Tip 1: Choose a therapist who understands identity and community and embraces the role of both in your life. 

Dr. Thompson said patients should expect to have a therapist who will check in with them about how the issues in the wider community affect them. 

If racial differences between the therapist and patient feel like “an elephant in the room,” the patient should be able to discuss that on their own terms.

Tip 2: You, as the patient, take the lead. 

Patients should always lead these discussions, said Thompson. It’s okay that not every client wants to discuss social justice issues or feels affected by them.

As New Yorkers from all backgrounds follow what’s going on in the Middle East, they should be mindful of their mood and anxiety levels.“What people don’t recognize is that if conflict is happening around you, there’s no way that’s not impacting what’s happening inside of you,” Thompson said.

Vigil at Washington Square Arch, December 2023. Credit: Jill Webb

Tip 3: Rest and self-care are revolutionary. 

Practice radical self-care even if there is a crisis in Palestine, says Dr. Khouri. 

“Yes, Gaza is in hell. Yes, we’re not homeless, we’re not thirsty, we’re not starving, we’re not orphans, but that doesn’t mean we don’t deserve to live a good life,” Dr. Khouri said. “If you’re tired and you need to switch off social media and not go on a protest, that’s okay.”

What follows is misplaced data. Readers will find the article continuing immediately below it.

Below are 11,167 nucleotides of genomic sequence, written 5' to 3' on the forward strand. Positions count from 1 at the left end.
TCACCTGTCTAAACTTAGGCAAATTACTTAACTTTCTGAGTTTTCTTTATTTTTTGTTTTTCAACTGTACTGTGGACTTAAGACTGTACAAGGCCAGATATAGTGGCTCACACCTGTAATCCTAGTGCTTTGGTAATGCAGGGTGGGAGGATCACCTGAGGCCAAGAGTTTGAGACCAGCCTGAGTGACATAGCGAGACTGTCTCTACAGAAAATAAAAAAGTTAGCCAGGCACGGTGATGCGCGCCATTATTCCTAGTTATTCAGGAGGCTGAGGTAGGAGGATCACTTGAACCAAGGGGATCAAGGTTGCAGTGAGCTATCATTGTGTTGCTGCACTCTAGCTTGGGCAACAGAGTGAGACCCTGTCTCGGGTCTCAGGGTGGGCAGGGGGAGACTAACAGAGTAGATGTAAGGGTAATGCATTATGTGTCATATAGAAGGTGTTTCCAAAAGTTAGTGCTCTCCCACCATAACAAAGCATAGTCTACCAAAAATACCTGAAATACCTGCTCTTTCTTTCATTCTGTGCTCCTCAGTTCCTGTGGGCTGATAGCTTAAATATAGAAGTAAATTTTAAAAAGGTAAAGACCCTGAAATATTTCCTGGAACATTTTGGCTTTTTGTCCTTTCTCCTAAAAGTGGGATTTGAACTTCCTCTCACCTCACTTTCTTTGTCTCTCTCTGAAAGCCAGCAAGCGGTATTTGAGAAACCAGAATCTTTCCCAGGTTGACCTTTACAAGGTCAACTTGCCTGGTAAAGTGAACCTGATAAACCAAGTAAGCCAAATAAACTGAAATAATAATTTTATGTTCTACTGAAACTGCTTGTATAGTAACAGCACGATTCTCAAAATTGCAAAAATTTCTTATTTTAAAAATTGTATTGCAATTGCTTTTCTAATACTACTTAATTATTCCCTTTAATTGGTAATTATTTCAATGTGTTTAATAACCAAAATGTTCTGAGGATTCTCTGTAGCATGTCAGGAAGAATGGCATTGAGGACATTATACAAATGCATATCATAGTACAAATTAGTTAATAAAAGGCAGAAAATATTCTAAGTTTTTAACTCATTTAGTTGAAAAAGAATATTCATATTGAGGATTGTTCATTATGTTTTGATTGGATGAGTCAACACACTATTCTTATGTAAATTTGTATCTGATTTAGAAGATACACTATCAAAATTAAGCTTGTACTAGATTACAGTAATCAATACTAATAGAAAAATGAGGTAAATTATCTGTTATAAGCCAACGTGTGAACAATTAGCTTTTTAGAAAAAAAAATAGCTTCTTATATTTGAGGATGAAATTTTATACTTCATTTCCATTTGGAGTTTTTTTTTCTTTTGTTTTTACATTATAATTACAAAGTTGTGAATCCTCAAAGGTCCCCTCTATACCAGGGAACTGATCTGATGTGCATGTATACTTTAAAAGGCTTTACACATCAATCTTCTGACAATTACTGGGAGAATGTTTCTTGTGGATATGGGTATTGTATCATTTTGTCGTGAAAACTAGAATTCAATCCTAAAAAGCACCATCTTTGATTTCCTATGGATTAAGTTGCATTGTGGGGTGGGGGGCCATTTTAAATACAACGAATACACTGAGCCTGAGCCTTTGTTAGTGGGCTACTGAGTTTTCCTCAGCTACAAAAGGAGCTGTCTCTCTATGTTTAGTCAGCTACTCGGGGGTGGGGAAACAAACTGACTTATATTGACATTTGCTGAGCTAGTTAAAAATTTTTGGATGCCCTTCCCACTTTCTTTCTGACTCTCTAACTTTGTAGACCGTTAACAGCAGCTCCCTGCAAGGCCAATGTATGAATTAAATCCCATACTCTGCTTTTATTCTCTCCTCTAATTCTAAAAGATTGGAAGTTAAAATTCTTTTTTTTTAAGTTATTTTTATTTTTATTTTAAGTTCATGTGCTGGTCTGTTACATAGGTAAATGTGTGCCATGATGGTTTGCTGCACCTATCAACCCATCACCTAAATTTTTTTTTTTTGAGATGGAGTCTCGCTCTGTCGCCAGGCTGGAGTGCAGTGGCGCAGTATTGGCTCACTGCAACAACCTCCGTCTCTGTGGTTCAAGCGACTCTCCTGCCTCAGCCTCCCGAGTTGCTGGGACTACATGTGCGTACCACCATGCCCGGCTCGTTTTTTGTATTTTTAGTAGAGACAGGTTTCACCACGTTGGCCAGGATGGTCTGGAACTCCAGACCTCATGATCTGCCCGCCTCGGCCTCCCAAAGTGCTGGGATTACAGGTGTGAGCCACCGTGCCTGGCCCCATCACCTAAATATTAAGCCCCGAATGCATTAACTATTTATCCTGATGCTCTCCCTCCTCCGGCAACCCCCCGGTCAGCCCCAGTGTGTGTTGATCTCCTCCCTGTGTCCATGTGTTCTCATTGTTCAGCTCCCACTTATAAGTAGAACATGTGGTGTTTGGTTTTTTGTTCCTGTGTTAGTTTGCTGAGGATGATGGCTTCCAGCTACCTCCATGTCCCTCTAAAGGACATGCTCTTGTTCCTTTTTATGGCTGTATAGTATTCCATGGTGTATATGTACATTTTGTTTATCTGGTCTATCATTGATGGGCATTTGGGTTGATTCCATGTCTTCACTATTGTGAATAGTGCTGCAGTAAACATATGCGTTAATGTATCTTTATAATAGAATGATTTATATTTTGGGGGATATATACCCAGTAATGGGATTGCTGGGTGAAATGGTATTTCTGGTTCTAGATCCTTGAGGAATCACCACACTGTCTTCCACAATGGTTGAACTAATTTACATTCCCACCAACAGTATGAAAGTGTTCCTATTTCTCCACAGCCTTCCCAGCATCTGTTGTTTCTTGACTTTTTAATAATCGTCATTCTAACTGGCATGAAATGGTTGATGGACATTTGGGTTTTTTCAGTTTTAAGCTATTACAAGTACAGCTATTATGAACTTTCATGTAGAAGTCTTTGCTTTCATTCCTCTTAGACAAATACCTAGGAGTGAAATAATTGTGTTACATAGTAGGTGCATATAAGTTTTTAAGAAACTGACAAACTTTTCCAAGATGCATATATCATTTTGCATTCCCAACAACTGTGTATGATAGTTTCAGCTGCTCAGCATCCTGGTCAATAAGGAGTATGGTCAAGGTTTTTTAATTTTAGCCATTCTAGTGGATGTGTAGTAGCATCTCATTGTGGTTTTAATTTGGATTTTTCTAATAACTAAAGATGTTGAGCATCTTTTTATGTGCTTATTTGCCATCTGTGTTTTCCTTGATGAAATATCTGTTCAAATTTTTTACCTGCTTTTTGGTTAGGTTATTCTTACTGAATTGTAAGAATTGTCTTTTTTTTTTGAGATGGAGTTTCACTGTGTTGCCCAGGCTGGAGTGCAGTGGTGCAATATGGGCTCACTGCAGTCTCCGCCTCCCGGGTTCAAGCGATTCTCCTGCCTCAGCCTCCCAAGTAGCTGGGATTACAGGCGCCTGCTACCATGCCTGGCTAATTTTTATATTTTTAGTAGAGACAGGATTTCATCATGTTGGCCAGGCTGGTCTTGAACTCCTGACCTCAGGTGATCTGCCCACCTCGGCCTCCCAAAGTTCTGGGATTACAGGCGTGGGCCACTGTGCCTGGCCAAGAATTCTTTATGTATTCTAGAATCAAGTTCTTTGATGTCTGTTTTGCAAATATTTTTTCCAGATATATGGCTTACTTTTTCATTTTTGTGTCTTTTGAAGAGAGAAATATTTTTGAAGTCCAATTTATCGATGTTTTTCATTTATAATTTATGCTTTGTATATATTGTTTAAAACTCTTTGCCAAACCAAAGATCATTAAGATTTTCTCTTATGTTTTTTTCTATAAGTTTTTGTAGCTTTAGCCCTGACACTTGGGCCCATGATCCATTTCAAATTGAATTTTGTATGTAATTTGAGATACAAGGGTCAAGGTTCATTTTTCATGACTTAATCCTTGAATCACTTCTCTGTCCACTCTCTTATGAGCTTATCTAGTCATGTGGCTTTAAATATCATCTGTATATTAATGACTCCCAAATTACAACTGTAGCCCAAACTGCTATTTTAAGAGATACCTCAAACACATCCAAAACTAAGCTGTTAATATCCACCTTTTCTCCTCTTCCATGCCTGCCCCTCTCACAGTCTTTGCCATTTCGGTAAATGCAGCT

DeLuca also suggests testing out somatic therapy exercises – like mindfulness, breathwork, and body movement techniques – to help the body process trauma.

Tip 4: There are many ways to support movements—and each other. 

Those who want to engage in solidarity, but feel burned out from organizing, can be creative about how they support the movement.“Not all of it is being in the street or posting on social media.… Do you enjoy time with kids? Can you offer some childcare for people who are showing up to a protest?” DeLuca said.

Tip 5: Find and build a community. 

Our experts also offer one common refrain: Dr. Khouri, DeLuca, and Dr. Thompson all recommend finding a community.

“You have local churches, you have local organizations, you have family, you have friends,” Thompson said. “Really tap into and lean into your community to build you up during this time.”

That doesn’t always mean connecting with those going through the exact same situation; it also means cultivating relationships with people who have different but connected stressors. 

“I’m a member of Jewish Voice for Peace and they save my life every day,” Dr. Khouri said.

DeLuca says that there is something to gain from “building those bridges and finding solace together.”

If you’re struggling with what you’re seeing in Gaza, here are some resources, some of which don’t require health insurance: 

Inclusive Therapists connect patients with therapists, counselors, or coaches who can offer culturally competent care to people with marginalized identities. 

Journaling Prompts for Healing is an exercise developed by Palestinian-American Psychologist Hala Alyan in conjunction with The Arab-American Family Support Center. 

Somatic therapy exercises may help heal the body from mental and physical trauma, according to some therapists. 

The National Suicide Prevention Lifeline offers help if you are having thoughts of suicide. You can call or text the volunteers at  988 or connect with someone online at

Join the Conversation

1 Comment

  1. This article does not mention the trauma of diaspora jewish people experiencing trauma from this as well

Leave a comment

Your email address will not be published. Required fields are marked *

This site uses Akismet to reduce spam. Learn how your comment data is processed.